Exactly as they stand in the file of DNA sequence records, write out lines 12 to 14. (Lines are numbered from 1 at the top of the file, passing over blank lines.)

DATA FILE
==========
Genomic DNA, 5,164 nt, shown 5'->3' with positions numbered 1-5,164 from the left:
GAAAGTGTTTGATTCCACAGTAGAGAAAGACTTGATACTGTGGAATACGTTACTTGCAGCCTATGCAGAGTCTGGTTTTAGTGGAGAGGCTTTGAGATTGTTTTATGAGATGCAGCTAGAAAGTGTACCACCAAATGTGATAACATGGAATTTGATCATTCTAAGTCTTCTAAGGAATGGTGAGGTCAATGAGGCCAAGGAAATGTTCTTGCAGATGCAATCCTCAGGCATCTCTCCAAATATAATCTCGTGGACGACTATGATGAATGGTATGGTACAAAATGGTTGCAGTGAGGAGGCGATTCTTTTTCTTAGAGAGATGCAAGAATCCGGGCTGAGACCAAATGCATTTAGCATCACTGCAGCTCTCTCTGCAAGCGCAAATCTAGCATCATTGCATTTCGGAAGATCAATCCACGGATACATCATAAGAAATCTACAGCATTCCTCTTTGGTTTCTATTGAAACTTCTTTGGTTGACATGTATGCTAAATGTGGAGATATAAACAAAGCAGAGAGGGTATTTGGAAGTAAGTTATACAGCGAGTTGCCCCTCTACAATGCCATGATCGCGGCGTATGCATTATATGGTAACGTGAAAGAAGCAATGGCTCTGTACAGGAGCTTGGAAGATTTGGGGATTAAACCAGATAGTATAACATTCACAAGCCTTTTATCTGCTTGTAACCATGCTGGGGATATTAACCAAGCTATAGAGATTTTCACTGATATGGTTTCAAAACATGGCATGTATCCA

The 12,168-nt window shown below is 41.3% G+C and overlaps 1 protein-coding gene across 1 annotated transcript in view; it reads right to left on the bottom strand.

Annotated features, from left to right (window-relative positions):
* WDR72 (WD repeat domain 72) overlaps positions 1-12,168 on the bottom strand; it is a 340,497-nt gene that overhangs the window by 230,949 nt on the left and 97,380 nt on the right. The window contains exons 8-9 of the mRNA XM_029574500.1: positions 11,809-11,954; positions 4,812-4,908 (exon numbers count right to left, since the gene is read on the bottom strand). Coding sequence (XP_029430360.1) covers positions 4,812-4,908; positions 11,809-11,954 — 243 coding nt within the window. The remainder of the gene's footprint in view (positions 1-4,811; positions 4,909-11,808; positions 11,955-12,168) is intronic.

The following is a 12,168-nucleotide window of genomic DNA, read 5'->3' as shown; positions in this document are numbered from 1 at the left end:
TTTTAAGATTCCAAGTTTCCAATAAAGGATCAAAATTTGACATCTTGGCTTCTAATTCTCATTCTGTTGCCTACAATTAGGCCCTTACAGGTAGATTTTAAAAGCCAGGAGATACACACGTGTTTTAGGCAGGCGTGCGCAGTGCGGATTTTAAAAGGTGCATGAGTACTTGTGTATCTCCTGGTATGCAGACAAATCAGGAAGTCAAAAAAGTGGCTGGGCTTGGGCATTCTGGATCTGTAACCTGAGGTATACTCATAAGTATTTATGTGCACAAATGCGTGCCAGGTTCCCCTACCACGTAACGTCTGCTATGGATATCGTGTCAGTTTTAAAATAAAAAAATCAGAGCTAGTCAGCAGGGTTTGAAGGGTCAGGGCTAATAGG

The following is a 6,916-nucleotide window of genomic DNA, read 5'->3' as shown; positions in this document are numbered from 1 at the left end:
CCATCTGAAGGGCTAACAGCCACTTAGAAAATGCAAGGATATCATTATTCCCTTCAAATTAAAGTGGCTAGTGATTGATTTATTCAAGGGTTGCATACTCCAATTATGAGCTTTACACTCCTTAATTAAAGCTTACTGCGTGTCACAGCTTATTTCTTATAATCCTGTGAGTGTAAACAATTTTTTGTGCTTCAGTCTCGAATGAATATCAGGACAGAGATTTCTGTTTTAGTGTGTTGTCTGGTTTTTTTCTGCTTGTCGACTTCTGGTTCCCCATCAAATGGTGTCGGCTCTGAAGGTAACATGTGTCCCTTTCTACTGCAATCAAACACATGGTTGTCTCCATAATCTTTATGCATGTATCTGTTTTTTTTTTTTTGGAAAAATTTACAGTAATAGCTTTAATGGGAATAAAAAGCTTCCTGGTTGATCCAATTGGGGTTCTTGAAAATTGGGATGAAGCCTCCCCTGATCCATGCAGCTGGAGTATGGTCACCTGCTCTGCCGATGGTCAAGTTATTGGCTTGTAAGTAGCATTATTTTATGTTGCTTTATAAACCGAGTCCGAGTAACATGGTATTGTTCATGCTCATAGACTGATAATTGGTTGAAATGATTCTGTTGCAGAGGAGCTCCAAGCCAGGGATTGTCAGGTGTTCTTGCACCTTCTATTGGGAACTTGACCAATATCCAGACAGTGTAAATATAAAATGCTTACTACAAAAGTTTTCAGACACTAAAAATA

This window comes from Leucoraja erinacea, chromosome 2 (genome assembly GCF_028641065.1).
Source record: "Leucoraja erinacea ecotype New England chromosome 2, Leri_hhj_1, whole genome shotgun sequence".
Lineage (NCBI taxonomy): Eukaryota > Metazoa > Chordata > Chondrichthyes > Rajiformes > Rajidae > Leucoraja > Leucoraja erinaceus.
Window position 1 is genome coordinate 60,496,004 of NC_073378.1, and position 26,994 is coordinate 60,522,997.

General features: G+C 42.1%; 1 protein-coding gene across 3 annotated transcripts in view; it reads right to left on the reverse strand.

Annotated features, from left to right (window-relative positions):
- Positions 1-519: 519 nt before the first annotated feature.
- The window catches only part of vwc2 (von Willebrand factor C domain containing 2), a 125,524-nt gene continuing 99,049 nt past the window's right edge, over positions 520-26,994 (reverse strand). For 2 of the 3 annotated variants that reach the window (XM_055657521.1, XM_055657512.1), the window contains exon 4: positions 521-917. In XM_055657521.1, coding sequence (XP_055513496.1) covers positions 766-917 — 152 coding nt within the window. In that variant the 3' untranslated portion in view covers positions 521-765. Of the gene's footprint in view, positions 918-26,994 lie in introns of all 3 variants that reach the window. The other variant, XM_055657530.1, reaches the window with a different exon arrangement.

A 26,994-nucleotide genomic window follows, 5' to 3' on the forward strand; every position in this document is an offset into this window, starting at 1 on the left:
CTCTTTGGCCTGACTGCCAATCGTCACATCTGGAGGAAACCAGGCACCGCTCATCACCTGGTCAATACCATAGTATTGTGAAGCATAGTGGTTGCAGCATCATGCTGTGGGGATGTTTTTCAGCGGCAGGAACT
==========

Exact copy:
Lineage (NCBI taxonomy): Eukaryota > Metazoa > Chordata > Chondrichthyes > Rajiformes > Rajidae > Leucoraja > Leucoraja erinaceus.
Window position 1 is genome coordinate 60,496,004 of NC_073378.1, and position 26,994 is coordinate 60,522,997.

General features: G+C 42.1%; 1 protein-coding gene across 3 annotated transcripts in view; it reads right to left on the reverse strand.